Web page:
I sometimes wonder what kinds of questions my oncologist gets from other cancer survivors. I wonder about this because when I called to ask if I could have a little Botox or other cosmetic facial ‘perk’ the receptionist didn’t flinch.“Oh gosh, you would not believe the really strange questions we get, this is nothing,” she said cheerfully.
My vanity query was apparently, nothing special. It made me smile though, thinking of my doctor, frowning perhaps, as some busy admin handed him my chart with a sticky note: Botox? Juvaderm?He could have well rolled his eyes and thought, here we go, another cancer survivor trying to undo all my good work.This is because while chemo can save your life, it can also, at least in my case, visibly age a cancer patient years in mere months.Thus, if we survive, we may get to a point that we want to undo or at least cosmetically speaking, spackle over some of that accelerated aging.
Even the people who love me most gently admitted I had aged a decade in a year due mostly to the chemo.
The magic (and risk) of chemo is that it shuts down everything that grows. This conveniently tends to kill off the deadly growing cancer cells.However, chemo does not discriminate.Everything in the human body that renews stops renewing; skin cells, hair (actually not an entirely bad thing since along with the huge hair loss I also didn’t have to shave for six long months; Mediterranean girls take note).
Everything that keeps you fresh and dewy and vital simply stops during chemo.It’s like one of those bad B Sci-fi flicks where the evil vampire gets tricked (during the epic life and death finale battle) into the light of day and then shrivels up ages hundreds of years in mere seconds and perishes. Sometimes, if the budget allows it, the special effects team even gets to crumble the vampire to dust or the undead one will exit this mortal coil in a ball of fire.Either way, fast aging is something I understand all too well. And I am at a point in my recovery where I’d like to undo some of the side effects of the chemo.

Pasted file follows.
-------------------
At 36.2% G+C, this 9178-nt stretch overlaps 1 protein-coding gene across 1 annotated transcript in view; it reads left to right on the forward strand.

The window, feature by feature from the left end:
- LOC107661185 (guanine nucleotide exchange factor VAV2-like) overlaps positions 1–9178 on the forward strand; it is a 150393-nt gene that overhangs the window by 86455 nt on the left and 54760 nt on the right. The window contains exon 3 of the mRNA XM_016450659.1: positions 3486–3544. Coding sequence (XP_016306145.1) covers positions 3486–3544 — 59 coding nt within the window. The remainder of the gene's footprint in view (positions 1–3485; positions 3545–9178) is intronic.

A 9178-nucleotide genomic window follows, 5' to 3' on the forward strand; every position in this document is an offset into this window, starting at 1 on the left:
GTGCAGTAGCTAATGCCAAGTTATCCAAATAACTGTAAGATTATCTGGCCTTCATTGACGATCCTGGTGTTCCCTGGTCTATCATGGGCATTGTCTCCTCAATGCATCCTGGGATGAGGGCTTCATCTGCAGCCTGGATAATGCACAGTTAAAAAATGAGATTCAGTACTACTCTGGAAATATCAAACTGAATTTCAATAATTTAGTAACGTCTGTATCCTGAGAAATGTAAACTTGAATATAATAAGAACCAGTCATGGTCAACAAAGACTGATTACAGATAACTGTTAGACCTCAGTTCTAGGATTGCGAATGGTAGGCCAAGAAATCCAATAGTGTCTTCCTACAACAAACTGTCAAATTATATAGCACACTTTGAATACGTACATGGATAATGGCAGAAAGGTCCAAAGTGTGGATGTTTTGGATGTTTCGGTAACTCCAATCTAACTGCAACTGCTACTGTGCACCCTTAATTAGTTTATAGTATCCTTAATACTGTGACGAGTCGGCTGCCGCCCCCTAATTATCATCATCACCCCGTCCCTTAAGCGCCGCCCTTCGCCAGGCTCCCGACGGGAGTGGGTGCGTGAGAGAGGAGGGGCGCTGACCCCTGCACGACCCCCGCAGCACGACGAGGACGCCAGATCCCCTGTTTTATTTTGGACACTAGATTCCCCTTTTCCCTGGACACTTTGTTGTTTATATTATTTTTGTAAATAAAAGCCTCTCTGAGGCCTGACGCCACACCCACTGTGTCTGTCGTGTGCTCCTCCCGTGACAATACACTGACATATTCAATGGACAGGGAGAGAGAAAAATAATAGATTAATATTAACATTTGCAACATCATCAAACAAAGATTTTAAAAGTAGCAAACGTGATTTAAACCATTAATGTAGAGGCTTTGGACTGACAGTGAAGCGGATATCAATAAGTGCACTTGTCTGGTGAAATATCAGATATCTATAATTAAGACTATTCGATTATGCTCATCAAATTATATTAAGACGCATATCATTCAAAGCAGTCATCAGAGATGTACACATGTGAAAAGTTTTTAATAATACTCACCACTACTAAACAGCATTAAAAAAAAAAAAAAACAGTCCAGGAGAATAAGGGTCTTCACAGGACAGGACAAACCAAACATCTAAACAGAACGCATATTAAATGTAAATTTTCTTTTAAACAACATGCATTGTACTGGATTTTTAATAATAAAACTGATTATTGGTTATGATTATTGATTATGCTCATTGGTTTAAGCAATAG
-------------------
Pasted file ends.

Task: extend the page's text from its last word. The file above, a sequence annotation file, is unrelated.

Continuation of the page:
So, enter my BFF who went and got her impossibly smooth and unwrinkled (especially for a 60 year old) skin Botoxed and Juvaderm filled. Being the bestest friend EVER, she dropped by my house last night to model the cosmetic handy work.The impact was like she was showing off a pair of one-of-a-kind Jimmy Choo shoes that nobody else was ever going to be able to buy.Translation: Gosh, I love shoes.
“I simply must,” I announced. “Get this too.”
The only thing that gave me pause was when I suddenly remembered that to get all this, you actually have to have stuff injected into your face.Which takes a needle.Wince.I am frankly needle shy after all the poking and needles of my treatment protocol to say nothing of how much it hurt to do a biopsy that proved to my dermatologist that yes, the lesion on my leg was actually skin cancer.So I asked her, did it hurt?
Ever the practical one, my BFF gave me her signature golden smiles.
“Compared to what you have been through with cancer? Are you serious? This will be nothing!”
So, you have to hand it to cancer, it gave even the people who love me great perspective on what I’ve been through.And in the end, a little nudge to patch up some of the cosmetic mess cancer left in its wake.